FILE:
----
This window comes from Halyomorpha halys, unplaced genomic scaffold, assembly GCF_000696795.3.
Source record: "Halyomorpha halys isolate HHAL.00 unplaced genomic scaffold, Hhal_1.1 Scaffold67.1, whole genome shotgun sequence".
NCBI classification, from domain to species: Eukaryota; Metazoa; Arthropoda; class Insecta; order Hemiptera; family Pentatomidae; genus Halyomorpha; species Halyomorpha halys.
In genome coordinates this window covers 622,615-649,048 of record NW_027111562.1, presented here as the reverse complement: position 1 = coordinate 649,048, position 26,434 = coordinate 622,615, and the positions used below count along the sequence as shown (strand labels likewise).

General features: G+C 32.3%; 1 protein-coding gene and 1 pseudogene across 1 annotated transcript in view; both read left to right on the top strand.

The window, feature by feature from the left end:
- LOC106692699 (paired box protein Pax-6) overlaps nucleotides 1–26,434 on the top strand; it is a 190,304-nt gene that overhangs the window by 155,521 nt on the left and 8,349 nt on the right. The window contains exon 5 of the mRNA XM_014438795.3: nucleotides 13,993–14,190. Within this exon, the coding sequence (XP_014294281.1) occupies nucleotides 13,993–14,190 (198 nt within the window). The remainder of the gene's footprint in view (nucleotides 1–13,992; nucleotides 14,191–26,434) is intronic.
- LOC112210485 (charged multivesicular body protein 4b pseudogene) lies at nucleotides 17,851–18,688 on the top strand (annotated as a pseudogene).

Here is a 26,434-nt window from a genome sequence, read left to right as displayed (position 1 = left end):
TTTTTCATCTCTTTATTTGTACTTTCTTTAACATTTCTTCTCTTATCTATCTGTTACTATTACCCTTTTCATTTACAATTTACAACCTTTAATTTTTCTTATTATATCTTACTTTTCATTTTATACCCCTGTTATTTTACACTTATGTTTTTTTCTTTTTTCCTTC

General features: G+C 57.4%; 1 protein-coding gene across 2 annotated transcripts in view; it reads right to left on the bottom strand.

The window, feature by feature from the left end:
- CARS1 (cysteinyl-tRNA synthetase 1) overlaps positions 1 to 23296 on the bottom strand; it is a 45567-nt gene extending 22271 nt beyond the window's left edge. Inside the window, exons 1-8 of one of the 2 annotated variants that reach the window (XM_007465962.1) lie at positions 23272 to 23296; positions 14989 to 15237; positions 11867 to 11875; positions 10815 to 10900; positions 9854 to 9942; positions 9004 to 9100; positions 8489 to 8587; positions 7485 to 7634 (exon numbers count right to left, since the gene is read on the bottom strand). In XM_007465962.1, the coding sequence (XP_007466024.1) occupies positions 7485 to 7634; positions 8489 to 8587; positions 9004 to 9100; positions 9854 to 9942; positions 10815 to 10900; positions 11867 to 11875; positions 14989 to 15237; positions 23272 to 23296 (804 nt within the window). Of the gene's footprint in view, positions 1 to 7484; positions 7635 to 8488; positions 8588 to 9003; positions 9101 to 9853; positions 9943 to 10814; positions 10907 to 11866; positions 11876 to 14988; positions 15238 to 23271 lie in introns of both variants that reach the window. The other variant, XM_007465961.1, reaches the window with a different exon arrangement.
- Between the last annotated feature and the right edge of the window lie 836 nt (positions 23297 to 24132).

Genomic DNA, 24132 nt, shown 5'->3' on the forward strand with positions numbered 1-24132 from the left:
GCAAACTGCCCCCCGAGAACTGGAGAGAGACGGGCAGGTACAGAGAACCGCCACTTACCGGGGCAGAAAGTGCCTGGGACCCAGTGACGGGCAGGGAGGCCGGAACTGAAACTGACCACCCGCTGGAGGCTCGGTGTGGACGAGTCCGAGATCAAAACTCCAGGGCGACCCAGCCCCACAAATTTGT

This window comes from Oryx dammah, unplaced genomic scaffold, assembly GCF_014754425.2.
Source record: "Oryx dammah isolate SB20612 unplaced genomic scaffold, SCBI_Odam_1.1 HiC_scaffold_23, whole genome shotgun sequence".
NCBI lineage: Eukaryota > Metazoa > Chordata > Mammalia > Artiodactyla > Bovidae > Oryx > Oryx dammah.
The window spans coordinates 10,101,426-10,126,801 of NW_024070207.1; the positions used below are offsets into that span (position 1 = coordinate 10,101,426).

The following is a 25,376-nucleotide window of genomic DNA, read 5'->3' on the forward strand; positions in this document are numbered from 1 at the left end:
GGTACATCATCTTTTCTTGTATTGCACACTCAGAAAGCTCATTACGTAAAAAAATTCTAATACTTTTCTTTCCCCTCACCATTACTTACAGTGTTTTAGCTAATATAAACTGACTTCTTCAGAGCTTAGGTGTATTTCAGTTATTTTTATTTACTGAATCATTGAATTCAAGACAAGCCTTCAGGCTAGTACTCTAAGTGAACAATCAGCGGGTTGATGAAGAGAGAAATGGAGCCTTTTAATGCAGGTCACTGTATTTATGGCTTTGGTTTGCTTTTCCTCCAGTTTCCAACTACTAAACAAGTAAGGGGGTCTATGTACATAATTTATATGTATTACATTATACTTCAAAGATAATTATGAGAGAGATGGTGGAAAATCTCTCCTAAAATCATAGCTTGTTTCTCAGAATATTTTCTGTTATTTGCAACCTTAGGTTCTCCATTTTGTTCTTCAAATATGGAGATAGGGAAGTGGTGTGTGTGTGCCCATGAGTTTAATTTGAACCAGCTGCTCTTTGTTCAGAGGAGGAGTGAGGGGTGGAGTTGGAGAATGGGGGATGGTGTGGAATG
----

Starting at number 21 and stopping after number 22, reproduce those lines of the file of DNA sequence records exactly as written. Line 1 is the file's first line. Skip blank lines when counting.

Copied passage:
The following is a 25,376-nucleotide window of genomic DNA, read 5'->3' on the forward strand; positions in this document are numbered from 1 at the left end:
GGTACATCATCTTTTCTTGTATTGCACACTCAGAAAGCTCATTACGTAAAAAAATTCTAATACTTTTCTTTCCCCTCACCATTACTTACAGTGTTTTAGCTAATATAAACTGACTTCTTCAGAGCTTAGGTGTATTTCAGTTATTTTTATTTACTGAATCATTGAATTCAAGACAAGCCTTCAGGCTAGTACTCTAAGTGAACAATCAGCGGGTTGATGAAGAGAGAAATGGAGCCTTTTAATGCAGGTCACTGTATTTATGGCTTTGGTTTGCTTTTCCTCCAGTTTCCAACTACTAAACAAGTAAGGGGGTCTATGTACATAATTTATATGTATTACATTATACTTCAAAGATAATTATGAGAGAGATGGTGGAAAATCTCTCCTAAAATCATAGCTTGTTTCTCAGAATATTTTCTGTTATTTGCAACCTTAGGTTCTCCATTTTGTTCTTCAAATATGGAGATAGGGAAGTGGTGTGTGTGTGCCCATGAGTTTAATTTGAACCAGCTGCTCTTTGTTCAGAGGAGGAGTGAGGGGTGGAGTTGGAGAATGGGGGATGGTGTGGAATG